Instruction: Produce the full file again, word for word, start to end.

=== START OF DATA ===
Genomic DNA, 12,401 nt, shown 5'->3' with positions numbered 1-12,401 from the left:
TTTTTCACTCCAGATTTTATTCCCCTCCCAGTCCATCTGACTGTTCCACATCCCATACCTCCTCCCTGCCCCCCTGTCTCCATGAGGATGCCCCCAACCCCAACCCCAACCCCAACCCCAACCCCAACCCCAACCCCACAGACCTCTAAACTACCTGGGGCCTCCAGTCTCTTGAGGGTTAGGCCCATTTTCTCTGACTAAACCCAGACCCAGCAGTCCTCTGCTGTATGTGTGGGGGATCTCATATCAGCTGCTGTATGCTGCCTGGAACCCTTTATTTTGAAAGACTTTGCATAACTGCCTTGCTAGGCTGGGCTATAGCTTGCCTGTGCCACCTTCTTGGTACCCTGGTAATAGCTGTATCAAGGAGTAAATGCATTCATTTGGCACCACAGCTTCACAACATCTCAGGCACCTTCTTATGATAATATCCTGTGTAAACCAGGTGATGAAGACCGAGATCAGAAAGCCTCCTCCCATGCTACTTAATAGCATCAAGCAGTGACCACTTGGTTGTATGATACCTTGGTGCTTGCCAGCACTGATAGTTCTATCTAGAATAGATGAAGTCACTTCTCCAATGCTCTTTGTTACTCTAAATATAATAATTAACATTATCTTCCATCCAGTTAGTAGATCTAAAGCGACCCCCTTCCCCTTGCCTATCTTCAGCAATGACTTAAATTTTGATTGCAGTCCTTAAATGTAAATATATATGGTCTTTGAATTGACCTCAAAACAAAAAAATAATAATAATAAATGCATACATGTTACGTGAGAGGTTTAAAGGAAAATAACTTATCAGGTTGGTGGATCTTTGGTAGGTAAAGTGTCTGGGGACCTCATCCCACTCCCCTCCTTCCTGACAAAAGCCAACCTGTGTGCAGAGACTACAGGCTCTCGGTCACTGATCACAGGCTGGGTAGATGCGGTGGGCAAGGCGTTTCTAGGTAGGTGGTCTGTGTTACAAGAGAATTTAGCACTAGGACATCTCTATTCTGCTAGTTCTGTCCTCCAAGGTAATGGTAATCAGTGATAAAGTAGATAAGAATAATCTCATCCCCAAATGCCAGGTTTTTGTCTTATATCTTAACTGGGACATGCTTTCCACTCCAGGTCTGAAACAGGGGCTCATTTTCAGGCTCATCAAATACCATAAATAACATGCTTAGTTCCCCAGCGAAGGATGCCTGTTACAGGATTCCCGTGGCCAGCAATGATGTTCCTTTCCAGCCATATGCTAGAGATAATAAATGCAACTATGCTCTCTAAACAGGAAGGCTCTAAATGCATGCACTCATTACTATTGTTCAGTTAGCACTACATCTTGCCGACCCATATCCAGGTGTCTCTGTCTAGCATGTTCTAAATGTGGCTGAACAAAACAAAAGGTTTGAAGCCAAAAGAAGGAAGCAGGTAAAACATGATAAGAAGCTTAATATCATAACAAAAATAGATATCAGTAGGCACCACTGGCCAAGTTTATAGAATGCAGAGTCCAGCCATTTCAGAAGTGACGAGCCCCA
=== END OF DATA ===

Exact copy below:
Genomic DNA, 12,401 nt, shown 5'->3' with positions numbered 1-12,401 from the left:
TTTTTCACTCCAGATTTTATTCCCCTCCCAGTCCATCTGACTGTTCCACATCCCATACCTCCTCCCTGCCCCCCTGTCTCCATGAGGATGCCCCCAACCCCAACCCCAACCCCAACCCCAACCCCAACCCCAACCCCACAGACCTCTAAACTACCTGGGGCCTCCAGTCTCTTGAGGGTTAGGCCCATTTTCTCTGACTAAACCCAGACCCAGCAGTCCTCTGCTGTATGTGTGGGGGATCTCATATCAGCTGCTGTATGCTGCCTGGAACCCTTTATTTTGAAAGACTTTGCATAACTGCCTTGCTAGGCTGGGCTATAGCTTGCCTGTGCCACCTTCTTGGTACCCTGGTAATAGCTGTATCAAGGAGTAAATGCATTCATTTGGCACCACAGCTTCACAACATCTCAGGCACCTTCTTATGATAATATCCTGTGTAAACCAGGTGATGAAGACCGAGATCAGAAAGCCTCCTCCCATGCTACTTAATAGCATCAAGCAGTGACCACTTGGTTGTATGATACCTTGGTGCTTGCCAGCACTGATAGTTCTATCTAGAATAGATGAAGTCACTTCTCCAATGCTCTTTGTTACTCTAAATATAATAATTAACATTATCTTCCATCCAGTTAGTAGATCTAAAGCGACCCCCTTCCCCTTGCCTATCTTCAGCAATGACTTAAATTTTGATTGCAGTCCTTAAATGTAAATATATATGGTCTTTGAATTGACCTCAAAACAAAAAAATAATAATAATAAATGCATACATGTTACGTGAGAGGTTTAAAGGAAAATAACTTATCAGGTTGGTGGATCTTTGGTAGGTAAAGTGTCTGGGGACCTCATCCCACTCCCCTCCTTCCTGACAAAAGCCAACCTGTGTGCAGAGACTACAGGCTCTCGGTCACTGATCACAGGCTGGGTAGATGCGGTGGGCAAGGCGTTTCTAGGTAGGTGGTCTGTGTTACAAGAGAATTTAGCACTAGGACATCTCTATTCTGCTAGTTCTGTCCTCCAAGGTAATGGTAATCAGTGATAAAGTAGATAAGAATAATCTCATCCCCAAATGCCAGGTTTTTGTCTTATATCTTAACTGGGACATGCTTTCCACTCCAGGTCTGAAACAGGGGCTCATTTTCAGGCTCATCAAATACCATAAATAACATGCTTAGTTCCCCAGCGAAGGATGCCTGTTACAGGATTCCCGTGGCCAGCAATGATGTTCCTTTCCAGCCATATGCTAGAGATAATAAATGCAACTATGCTCTCTAAACAGGAAGGCTCTAAATGCATGCACTCATTACTATTGTTCAGTTAGCACTACATCTTGCCGACCCATATCCAGGTGTCTCTGTCTAGCATGTTCTAAATGTGGCTGAACAAAACAAAAGGTTTGAAGCCAAAAGAAGGAAGCAGGTAAAACATGATAAGAAGCTTAATATCATAACAAAAATAGATATCAGTAGGCACCACTGGCCAAGTTTATAGAATGCAGAGTCCAGCCATTTCAGAAGTGACGAGCCCCA